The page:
Dove, the personal care brand of Unilever, recently launched the face test campaign in India (O&M are the the creative minds behind it). The campaign started off with encouraging women to use Dove soap on one-side of the face and a regular soap on the other. It intends to drive home the point that Dove makes the skin softer than other soaps in the market. In the follow-up, now a commercial has been launched showing testimonials by women about their experience of the face test and display of agreement that the Dove side was softer.

The campaign itself is laudable and best way to convince the customer about the product’s value proposition. However, strikingly and interestingly, all the testimonials are given by women who are gori – ie. they have a fair complexion.This anomaly is particularly noticeable because Dove does not explicitly promise whitening of skin; only softening of skin. A rather simple (or simplistic?) explanation is that those who provided testimonials happened to be fair. But, for this to happen some highly paid people would have to really not do anything. It would be safe to assume that randomness did not cause this anomaly.

Having dumped the randomness argument, we now have a case where testimonials were taken from both fair and dark complexioned people and yet the striking disconnect. What could possibly explain this then?

The White Feel

The imagery of Dove brand has been created around the color white – probably due to its implication of purity. Although now they have included a shade of blue in the shampoo range, the soap is still organized around white. The fairness of women who gave testimonials is probably just another way to accentuate the brand feel.

This kind of brand identity accentuation is fraught with risks. One of the primary risks is clearly of alienating the dark-complexioned customers. This consideration offers some important hypotheses:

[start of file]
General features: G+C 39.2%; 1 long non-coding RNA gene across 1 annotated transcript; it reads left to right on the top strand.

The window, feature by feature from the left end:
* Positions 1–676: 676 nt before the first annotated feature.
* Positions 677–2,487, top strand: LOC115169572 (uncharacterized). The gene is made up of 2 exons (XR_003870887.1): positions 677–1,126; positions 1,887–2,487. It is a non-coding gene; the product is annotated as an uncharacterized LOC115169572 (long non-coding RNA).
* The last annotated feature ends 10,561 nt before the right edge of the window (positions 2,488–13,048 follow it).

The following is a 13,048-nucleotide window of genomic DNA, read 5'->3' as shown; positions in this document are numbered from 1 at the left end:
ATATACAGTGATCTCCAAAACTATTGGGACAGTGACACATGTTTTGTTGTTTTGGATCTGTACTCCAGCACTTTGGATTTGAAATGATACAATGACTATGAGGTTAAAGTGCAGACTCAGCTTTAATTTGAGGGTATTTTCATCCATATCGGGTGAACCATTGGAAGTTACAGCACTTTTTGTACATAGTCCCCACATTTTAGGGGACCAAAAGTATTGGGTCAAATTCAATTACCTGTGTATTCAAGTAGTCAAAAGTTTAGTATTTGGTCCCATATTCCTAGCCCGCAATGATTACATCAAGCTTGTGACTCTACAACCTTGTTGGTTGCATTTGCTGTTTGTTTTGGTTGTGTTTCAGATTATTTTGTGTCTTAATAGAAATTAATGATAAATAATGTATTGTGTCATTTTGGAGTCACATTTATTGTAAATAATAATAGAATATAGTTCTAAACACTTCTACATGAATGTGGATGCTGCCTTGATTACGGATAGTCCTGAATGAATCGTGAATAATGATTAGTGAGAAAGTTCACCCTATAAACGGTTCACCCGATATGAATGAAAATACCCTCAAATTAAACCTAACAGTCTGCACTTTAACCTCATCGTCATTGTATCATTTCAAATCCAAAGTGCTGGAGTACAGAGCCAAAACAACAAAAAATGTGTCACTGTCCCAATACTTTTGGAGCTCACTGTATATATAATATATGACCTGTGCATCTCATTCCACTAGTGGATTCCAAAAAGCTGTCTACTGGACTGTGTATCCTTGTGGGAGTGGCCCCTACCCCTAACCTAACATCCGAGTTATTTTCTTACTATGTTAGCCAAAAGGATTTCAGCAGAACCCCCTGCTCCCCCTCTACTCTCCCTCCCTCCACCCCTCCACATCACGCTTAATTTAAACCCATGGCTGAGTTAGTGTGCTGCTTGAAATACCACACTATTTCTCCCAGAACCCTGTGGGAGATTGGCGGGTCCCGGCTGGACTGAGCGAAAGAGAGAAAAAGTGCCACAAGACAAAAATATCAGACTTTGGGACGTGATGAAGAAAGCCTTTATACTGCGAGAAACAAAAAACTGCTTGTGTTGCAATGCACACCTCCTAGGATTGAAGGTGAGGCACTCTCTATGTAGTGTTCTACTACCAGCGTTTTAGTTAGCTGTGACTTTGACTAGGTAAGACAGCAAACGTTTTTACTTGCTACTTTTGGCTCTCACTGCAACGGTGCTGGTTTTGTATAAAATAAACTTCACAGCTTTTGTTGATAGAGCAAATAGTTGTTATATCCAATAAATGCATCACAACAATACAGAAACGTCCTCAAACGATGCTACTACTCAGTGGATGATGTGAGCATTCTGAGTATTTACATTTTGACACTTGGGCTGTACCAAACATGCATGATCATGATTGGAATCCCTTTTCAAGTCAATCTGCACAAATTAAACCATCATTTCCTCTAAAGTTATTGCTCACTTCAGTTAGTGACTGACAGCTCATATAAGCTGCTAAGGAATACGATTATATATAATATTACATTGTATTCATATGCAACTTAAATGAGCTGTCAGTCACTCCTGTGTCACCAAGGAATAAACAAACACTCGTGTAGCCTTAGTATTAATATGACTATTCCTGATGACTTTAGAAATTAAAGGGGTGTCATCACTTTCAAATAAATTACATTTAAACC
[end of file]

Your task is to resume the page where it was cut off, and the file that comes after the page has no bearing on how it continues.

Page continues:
1. Fairness is considered an aspirational trait and hence the risk of alienating dark-complexioned customers is low
    • The attraction of Indians towards fair skin is a well-known (as also an adequately debated) phenomenon. Dove may be banking upon this phenomenon to mitigate this risk of alienation.
    • While playing on psychological biases is not new for any Corporate, it’s somewhat hypocritical for a brand that wonders why our perception of beauty is distorted and vouches for real beauty (India is not in the list of countries).
    • All the same, Dove may not be at a major disadvantage if Indian consumer’s attraction to fair-skin outweighs the sense of exclusion that the commercial creates
  2. Dark-complexioned customers (most likely a high proportion of Indian population) are not the target segment for Dove
    • The TG for Dove may exclude the dark-complexioned women. Not that dark-complexioned women have no need for a soft skin, but they may be excluded for other reasons.
    • Dove is probably the most costly soap and has always been positioned as a premium brand in India. Thus, it can be argued that Dove would be bought mostly by higher income groups. Is it possible that folks at HUL figured out that most women in higher income households happen to be fair?
    • People in South India have darker complexion (an evolutionary adaptation found in most equatorial and tropical regions of the world) compared to North India (an evolutionary adaptation found in most temperate regions of the world). The brand Dove may have a lower acceptance in South India as compared to North India and hence the discrepancy
    • In sum, the commercials have focused on strengthening appeal of Dove to its TG

Following the Parent

It is possible that Dove in India is emulating the parent’s actions abroad. Browse the list of countries on Dove.com and one would observe that most of the countries in the list are dominated by non-dark complexioned population. Naturally, Dove’s commercials abroad have had only fair-complexioned women. Perhaps, to save costs by reusing campaign themes or to avoid dilution the brand identity, HUL has chosen to follow the parent Unilever in promoting Dove. Whether, this is the best approach to promoting a product as fantastic as Dove is – in a market of over 300 million households, where HUL nearly owns the FMCG distribution – is debatable.

In Conclusion

It is tough task to conclude which of these (or if all of these) were the exact decision criteria behind led to the observed anomaly. What is relatively easy to infer from the observation and hypotheses which emerge from it, is by creating such gaps in brand perception for Dove, HUL isn’t helping itself or its shareholders.

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